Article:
I’m looking forward to hearing what everyone else does to stay calm and relaxed 🙂

    • My husband loves to work in the garden. Now all we need is for the rain to stop pouring, eh? And I forgot about making the exhale longer than the inhale. Thanks for mentioning that.

  3. I rarely stress for long and usually fall right to sleep so I can use that if I get a bit overwhelmed. I find the take a small bite (break a big job into manageable projects) works for me. And, making lists so I don’t make a job bigger than it is which I seem to do at times. And, I try to get ahead of things whenever possible that way I can act instead of needing to react.

    • Yep. Focusing on one part of a project instead of the whole thing, makes it a lot more manageable. So I completely agree with you there. Adding that to my list. 🙂

  4. Luckily, I sailed through the dreaded “Change” with no symptoms, as did my mother. Best help for me to destress is walking and gardening and being out in the sunshine. I’m a calm gal by nature but sometimes things do get to me and then I find I sleep badly but have recently developed a self-hypnosis technique to help me enter dreamland and so far seems to be working. Am considering turning it into a small book in the hope it might help others. As for Tricia’s Yoga for Writers – it’s brilliant and the techniques work a treat. Must start doing more yoga again too. I’ve really no excuse.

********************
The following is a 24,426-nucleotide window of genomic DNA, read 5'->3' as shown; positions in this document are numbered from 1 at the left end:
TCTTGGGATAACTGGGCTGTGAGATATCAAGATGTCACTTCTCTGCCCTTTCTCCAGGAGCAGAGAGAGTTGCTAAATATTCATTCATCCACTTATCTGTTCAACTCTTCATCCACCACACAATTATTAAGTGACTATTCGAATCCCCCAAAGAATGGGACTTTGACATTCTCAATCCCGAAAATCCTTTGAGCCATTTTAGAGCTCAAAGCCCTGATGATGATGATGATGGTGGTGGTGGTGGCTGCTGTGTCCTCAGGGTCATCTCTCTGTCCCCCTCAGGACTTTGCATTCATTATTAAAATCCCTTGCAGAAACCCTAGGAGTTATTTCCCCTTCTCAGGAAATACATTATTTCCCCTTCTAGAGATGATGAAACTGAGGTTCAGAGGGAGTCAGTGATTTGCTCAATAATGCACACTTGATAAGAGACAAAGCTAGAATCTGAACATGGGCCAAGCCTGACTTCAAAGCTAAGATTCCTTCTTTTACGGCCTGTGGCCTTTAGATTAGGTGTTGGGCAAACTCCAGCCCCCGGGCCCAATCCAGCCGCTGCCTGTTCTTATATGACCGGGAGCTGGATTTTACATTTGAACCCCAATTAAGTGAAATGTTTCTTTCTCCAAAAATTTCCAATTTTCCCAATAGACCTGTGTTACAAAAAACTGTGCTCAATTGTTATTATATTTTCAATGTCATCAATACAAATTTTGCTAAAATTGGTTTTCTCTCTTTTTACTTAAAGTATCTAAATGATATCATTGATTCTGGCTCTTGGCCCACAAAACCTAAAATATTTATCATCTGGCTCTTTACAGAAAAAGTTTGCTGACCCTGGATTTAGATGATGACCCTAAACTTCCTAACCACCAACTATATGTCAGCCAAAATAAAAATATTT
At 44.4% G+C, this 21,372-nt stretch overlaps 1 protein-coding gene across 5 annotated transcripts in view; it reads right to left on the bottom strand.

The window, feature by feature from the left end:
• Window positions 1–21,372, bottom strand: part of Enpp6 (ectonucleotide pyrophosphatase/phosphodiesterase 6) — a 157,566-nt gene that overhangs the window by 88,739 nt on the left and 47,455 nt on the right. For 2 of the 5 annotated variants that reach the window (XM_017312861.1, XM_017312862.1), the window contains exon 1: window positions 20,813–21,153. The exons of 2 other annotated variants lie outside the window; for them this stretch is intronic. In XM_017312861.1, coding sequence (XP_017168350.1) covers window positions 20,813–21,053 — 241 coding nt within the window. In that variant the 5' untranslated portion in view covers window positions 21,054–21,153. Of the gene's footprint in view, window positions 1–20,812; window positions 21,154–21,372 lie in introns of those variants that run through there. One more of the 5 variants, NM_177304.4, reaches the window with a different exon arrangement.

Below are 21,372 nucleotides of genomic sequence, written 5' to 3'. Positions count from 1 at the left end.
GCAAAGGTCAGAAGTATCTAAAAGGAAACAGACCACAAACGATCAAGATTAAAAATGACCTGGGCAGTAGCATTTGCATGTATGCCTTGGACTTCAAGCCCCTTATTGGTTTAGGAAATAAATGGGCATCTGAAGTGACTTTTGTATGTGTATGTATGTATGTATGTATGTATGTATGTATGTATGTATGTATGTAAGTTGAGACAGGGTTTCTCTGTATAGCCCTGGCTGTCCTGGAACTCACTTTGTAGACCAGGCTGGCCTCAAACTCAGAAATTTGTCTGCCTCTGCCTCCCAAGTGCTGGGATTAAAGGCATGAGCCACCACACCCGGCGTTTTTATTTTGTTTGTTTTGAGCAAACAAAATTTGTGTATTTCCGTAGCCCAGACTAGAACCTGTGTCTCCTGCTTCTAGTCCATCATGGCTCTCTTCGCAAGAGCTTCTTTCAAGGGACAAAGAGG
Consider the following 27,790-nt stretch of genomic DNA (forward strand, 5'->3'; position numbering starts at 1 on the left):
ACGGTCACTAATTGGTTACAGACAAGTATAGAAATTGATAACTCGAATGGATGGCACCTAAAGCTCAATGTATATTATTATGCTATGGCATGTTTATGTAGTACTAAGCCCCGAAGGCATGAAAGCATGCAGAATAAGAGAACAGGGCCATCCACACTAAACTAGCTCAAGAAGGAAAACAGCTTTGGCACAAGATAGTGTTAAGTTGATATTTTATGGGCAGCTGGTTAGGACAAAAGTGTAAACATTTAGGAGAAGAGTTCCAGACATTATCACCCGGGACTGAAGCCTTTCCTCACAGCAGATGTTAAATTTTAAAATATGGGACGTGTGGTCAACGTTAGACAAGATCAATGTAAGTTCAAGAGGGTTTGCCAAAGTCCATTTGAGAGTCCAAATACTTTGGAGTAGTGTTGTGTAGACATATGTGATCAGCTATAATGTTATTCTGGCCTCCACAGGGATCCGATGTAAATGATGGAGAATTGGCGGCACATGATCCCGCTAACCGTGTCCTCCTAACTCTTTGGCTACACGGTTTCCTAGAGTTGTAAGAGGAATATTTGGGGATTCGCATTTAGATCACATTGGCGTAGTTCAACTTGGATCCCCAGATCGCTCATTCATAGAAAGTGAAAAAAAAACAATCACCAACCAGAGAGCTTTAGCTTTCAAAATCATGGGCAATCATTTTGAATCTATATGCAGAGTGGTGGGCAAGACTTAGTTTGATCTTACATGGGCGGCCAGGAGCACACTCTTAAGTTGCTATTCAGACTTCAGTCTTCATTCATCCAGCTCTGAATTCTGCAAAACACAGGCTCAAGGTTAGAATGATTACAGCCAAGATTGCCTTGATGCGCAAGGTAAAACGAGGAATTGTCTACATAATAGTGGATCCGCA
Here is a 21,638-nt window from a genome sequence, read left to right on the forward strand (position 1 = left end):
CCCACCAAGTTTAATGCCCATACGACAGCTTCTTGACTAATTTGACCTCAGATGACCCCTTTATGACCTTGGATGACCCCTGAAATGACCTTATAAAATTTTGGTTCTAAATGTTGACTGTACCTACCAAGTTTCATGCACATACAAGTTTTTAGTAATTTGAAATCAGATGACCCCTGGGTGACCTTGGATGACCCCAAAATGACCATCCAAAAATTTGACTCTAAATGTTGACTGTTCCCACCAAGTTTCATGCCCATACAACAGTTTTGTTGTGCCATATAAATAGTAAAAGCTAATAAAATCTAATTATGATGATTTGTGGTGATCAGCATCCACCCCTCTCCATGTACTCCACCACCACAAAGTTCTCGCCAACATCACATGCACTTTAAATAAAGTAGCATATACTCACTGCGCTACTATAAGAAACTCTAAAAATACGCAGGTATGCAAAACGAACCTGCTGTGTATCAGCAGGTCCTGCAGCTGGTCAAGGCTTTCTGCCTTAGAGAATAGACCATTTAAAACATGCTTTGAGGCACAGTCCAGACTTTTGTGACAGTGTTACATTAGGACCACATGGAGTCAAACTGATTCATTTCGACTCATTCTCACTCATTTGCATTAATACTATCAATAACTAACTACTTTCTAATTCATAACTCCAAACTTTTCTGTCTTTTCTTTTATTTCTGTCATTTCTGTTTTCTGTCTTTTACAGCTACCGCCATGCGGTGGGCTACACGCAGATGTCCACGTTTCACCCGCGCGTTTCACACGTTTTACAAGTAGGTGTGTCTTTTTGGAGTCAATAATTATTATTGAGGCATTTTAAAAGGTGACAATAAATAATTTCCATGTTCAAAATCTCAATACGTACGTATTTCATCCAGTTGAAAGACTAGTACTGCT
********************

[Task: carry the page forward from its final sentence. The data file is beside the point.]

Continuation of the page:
• It’s funny. Menopause was this big black spot on my future when I was in my 40’s, but it really wasn’t so bad, was it. Lol.
      I’m very lucky that I usually don’t have trouble sleeping. Not so, my husband. Might have to suggest that technique to him. 🙂

  5. No tips here. I wish I had some. I get anxiety periodically but I can’t say that I’ve found a solution- I’d like to kick the wall sometimes but I doubt that would help.

    No hot flashes here but I did (twice in the last two months) have an absolute panic attack and have to tear my sweater off in my office as it felt like my sleeves were choking me. At least I had a t-shirt in the building I could put on. LOL

    Hang in there!

    • No kicking walls, Jillian. That broken toe might take your mind off the anxiety, but it gives you a whole new set of problems. Lol. I had a bit of a meltdown just yesterday, but it wasn’t related to menopause, just life (and renovations we’re doing in our house). Decided to shut my computer down and pick up a paperback story I really wanted to finish. It helped a lot. 🙂 I have to remind myself to walk away from my computer more often, I think.

  6. Valerie J. Patterson

    My sanity comes in my writing. When the walls are closing in and the stress is too high, I write. It transports me and when I’m done, I feel better. Hope your loved ones find relief soon.

    • Oh, yeah. Writing is a great way to focus on something else. It’s almost a kind of hypnosis, don’t you think?

      • Valerie J. Patterson

        Absolutely! It has this wonderful way of taking you out of your life–out of the here and now–and dropping you into the wonderful concoction of your setting, your characters, and you begin to concentrate on them instead of yourself. Love it! I don’t know what I’d do without it! 😛

  7. I’m with you, Valerie. The writing keeps me sane. Although others might not think that as I’m having conversations with my characters. Lol